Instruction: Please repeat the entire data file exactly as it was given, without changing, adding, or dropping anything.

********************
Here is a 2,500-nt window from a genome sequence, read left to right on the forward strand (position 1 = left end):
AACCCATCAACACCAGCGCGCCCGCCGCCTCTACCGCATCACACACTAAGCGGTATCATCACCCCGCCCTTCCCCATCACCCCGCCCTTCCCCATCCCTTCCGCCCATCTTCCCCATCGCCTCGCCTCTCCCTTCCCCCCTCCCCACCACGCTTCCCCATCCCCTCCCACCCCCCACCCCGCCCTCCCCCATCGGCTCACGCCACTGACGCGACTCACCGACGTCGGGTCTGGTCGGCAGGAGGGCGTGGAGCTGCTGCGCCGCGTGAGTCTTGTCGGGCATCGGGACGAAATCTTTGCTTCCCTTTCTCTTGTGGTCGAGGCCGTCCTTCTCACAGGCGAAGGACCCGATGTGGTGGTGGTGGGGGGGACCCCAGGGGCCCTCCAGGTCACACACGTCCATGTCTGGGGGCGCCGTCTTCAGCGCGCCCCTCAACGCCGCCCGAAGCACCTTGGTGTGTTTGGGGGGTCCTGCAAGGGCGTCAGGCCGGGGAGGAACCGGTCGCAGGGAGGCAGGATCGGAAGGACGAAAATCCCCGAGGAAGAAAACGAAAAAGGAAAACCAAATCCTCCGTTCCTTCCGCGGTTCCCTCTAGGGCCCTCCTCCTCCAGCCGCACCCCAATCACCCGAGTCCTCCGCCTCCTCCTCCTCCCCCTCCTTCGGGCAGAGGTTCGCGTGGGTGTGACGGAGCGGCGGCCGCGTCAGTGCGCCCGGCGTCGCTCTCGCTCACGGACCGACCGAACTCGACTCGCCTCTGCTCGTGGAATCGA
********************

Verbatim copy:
Here is a 2,500-nt window from a genome sequence, read left to right on the forward strand (position 1 = left end):
AACCCATCAACACCAGCGCGCCCGCCGCCTCTACCGCATCACACACTAAGCGGTATCATCACCCCGCCCTTCCCCATCACCCCGCCCTTCCCCATCCCTTCCGCCCATCTTCCCCATCGCCTCGCCTCTCCCTTCCCCCCTCCCCACCACGCTTCCCCATCCCCTCCCACCCCCCACCCCGCCCTCCCCCATCGGCTCACGCCACTGACGCGACTCACCGACGTCGGGTCTGGTCGGCAGGAGGGCGTGGAGCTGCTGCGCCGCGTGAGTCTTGTCGGGCATCGGGACGAAATCTTTGCTTCCCTTTCTCTTGTGGTCGAGGCCGTCCTTCTCACAGGCGAAGGACCCGATGTGGTGGTGGTGGGGGGGACCCCAGGGGCCCTCCAGGTCACACACGTCCATGTCTGGGGGCGCCGTCTTCAGCGCGCCCCTCAACGCCGCCCGAAGCACCTTGGTGTGTTTGGGGGGTCCTGCAAGGGCGTCAGGCCGGGGAGGAACCGGTCGCAGGGAGGCAGGATCGGAAGGACGAAAATCCCCGAGGAAGAAAACGAAAAAGGAAAACCAAATCCTCCGTTCCTTCCGCGGTTCCCTCTAGGGCCCTCCTCCTCCAGCCGCACCCCAATCACCCGAGTCCTCCGCCTCCTCCTCCTCCCCCTCCTTCGGGCAGAGGTTCGCGTGGGTGTGACGGAGCGGCGGCCGCGTCAGTGCGCCCGGCGTCGCTCTCGCTCACGGACCGACCGAACTCGACTCGCCTCTGCTCGTGGAATCGA